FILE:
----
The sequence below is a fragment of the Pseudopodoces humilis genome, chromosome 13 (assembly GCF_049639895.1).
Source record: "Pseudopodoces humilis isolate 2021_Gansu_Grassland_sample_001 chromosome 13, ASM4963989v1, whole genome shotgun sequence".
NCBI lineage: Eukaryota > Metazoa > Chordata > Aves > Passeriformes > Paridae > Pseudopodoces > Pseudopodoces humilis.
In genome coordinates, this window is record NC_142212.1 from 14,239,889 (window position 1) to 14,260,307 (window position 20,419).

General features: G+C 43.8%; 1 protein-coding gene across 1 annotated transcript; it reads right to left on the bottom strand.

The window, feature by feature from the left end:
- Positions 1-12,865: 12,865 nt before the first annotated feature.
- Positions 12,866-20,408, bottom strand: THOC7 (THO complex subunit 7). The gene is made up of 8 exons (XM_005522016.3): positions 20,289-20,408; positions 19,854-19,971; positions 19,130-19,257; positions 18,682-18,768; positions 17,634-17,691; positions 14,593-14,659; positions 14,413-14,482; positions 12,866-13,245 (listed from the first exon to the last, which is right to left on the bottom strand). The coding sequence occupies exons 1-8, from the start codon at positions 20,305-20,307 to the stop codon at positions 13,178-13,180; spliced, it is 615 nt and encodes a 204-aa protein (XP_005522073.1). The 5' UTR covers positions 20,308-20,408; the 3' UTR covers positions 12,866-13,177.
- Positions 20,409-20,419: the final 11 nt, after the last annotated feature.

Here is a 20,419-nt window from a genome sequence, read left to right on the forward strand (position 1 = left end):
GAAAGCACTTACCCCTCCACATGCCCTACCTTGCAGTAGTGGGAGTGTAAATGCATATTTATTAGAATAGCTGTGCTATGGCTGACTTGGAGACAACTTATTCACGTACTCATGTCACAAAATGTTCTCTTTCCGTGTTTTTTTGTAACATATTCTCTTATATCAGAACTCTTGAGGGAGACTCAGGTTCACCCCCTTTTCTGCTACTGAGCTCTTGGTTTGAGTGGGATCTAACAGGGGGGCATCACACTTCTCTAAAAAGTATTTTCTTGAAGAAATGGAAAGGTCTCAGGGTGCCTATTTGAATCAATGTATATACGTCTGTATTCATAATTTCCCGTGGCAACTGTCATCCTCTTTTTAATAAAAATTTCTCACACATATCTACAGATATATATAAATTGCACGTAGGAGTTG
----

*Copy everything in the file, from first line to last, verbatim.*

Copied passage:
The sequence below is a fragment of the Pseudopodoces humilis genome, chromosome 13 (assembly GCF_049639895.1).
Source record: "Pseudopodoces humilis isolate 2021_Gansu_Grassland_sample_001 chromosome 13, ASM4963989v1, whole genome shotgun sequence".
NCBI lineage: Eukaryota > Metazoa > Chordata > Aves > Passeriformes > Paridae > Pseudopodoces > Pseudopodoces humilis.
In genome coordinates, this window is record NC_142212.1 from 14,239,889 (window position 1) to 14,260,307 (window position 20,419).

General features: G+C 43.8%; 1 protein-coding gene across 1 annotated transcript; it reads right to left on the bottom strand.

The window, feature by feature from the left end:
- Positions 1-12,865: 12,865 nt before the first annotated feature.
- Positions 12,866-20,408, bottom strand: THOC7 (THO complex subunit 7). The gene is made up of 8 exons (XM_005522016.3): positions 20,289-20,408; positions 19,854-19,971; positions 19,130-19,257; positions 18,682-18,768; positions 17,634-17,691; positions 14,593-14,659; positions 14,413-14,482; positions 12,866-13,245 (listed from the first exon to the last, which is right to left on the bottom strand). The coding sequence occupies exons 1-8, from the start codon at positions 20,305-20,307 to the stop codon at positions 13,178-13,180; spliced, it is 615 nt and encodes a 204-aa protein (XP_005522073.1). The 5' UTR covers positions 20,308-20,408; the 3' UTR covers positions 12,866-13,177.
- Positions 20,409-20,419: the final 11 nt, after the last annotated feature.

Here is a 20,419-nt window from a genome sequence, read left to right on the forward strand (position 1 = left end):
GAAAGCACTTACCCCTCCACATGCCCTACCTTGCAGTAGTGGGAGTGTAAATGCATATTTATTAGAATAGCTGTGCTATGGCTGACTTGGAGACAACTTATTCACGTACTCATGTCACAAAATGTTCTCTTTCCGTGTTTTTTTGTAACATATTCTCTTATATCAGAACTCTTGAGGGAGACTCAGGTTCACCCCCTTTTCTGCTACTGAGCTCTTGGTTTGAGTGGGATCTAACAGGGGGGCATCACACTTCTCTAAAAAGTATTTTCTTGAAGAAATGGAAAGGTCTCAGGGTGCCTATTTGAATCAATGTATATACGTCTGTATTCATAATTTCCCGTGGCAACTGTCATCCTCTTTTTAATAAAAATTTCTCACACATATCTACAGATATATATAAATTGCACGTAGGAGTTG